State Farm TNC Driver Coverage endorsement enables a policyholder to have his/her personal auto policy fill in the coverage gaps left by TNC-provided insurance. This cost-effective endorsement provides the driver with the full liability coverage limits carried on his/her auto policy during the period of time when the driver is available for hire (also known as period one), and provides the driver with all other coverages applicable to his/her auto policy during all periods of TNC driving.

To learn more about State Farm's policy, click HERE.

3 comments

  • Wayne

    Something smells here. All of a sudden just before airtime her personal insurance has a change of heart and covers the damage. This has Uber’s fingerprints, yes Uber, FINGERPRINTS, all over it. The last thing Uber needs is bad press about insurance coverage for their beloved partners.
    If you wanna read something interesting search about the Lyft driver that pulled out in front of a fire truck in Boston. For the period he was in the wise people of Mass figured that 30k coverage was plenty. The fire truck crashed into 10 other parked vehicles after the Lyft vehicle. Most were written off including a couple BMW’s, a Mercedes, a Land Rover, and others. 30k in total coverage. 50k damage just to the fire truck. Hundreds of thousands of dollars in other damage and the only recourse is to sue the Lyft driver. I think I’d be trying to sue the lawmakers of Mass. as well.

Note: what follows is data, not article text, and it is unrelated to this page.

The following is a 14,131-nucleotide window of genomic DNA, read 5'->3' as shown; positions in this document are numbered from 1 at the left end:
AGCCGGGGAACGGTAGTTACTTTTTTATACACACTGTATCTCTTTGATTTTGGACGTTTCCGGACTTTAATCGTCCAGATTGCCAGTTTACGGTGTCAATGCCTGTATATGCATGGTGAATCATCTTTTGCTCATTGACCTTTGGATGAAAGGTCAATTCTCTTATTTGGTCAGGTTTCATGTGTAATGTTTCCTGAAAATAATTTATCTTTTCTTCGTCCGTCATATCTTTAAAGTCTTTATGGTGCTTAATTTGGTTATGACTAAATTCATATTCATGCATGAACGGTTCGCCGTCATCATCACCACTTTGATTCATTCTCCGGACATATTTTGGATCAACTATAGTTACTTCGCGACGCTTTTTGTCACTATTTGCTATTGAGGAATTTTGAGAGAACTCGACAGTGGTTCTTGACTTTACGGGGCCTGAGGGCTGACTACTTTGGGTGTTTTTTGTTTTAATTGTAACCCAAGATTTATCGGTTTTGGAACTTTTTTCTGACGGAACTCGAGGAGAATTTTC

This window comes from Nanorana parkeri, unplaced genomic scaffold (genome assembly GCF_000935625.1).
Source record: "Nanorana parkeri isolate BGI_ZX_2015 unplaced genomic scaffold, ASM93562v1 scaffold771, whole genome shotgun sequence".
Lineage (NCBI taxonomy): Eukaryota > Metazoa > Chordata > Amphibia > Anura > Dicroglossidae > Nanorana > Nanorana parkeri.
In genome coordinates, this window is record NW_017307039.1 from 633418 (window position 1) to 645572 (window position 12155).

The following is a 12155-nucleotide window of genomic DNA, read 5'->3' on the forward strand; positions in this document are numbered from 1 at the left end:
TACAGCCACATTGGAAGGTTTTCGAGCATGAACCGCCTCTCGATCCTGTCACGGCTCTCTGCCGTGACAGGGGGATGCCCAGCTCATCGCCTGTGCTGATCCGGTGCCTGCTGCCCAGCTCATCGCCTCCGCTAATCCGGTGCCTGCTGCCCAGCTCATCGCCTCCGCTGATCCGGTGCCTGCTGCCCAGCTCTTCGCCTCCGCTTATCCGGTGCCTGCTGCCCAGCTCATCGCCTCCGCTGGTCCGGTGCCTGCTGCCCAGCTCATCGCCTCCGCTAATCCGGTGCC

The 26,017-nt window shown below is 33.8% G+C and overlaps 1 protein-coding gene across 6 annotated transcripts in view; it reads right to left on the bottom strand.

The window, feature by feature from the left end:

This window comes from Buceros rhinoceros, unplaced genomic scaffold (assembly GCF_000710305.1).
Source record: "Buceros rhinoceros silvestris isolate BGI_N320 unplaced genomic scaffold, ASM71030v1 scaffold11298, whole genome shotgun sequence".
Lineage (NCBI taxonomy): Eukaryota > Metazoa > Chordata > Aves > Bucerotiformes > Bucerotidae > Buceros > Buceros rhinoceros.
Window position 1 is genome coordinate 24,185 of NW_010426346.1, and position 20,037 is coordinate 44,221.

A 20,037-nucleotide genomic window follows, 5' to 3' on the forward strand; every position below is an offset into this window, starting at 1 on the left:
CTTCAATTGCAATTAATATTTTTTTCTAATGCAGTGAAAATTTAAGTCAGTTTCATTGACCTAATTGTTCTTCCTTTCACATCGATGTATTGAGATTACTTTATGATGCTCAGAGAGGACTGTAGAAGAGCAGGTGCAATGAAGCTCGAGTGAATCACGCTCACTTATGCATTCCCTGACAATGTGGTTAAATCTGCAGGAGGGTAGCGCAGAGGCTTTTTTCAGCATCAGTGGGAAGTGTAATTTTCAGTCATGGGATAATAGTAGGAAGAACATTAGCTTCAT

The bizarre thing is that one of these lawmakers said, don’t overreact about this and that it was just an extraordinary accident and that he still thinks the 30k is adequate. Talk about somebody in Uber’s back pocket!!! Even if it was just the Lyft vehicle and the fire truck, it’s not even close to being adequate, let alone any other vehicles. If it can’t be explained by this guy being owned by Uber then I’d like to know how someone like that gets elected.

  • Martha

    If you are doing Uber or Lyft to make money – then you are in business which changes your insurance. I’m sure there is a pretty high percentage of people not telling their insurance companies what they are doing which also creates a problem. Responsibility also comes from the policyholder. Education and communication are the key to keeping future bad situations from happening.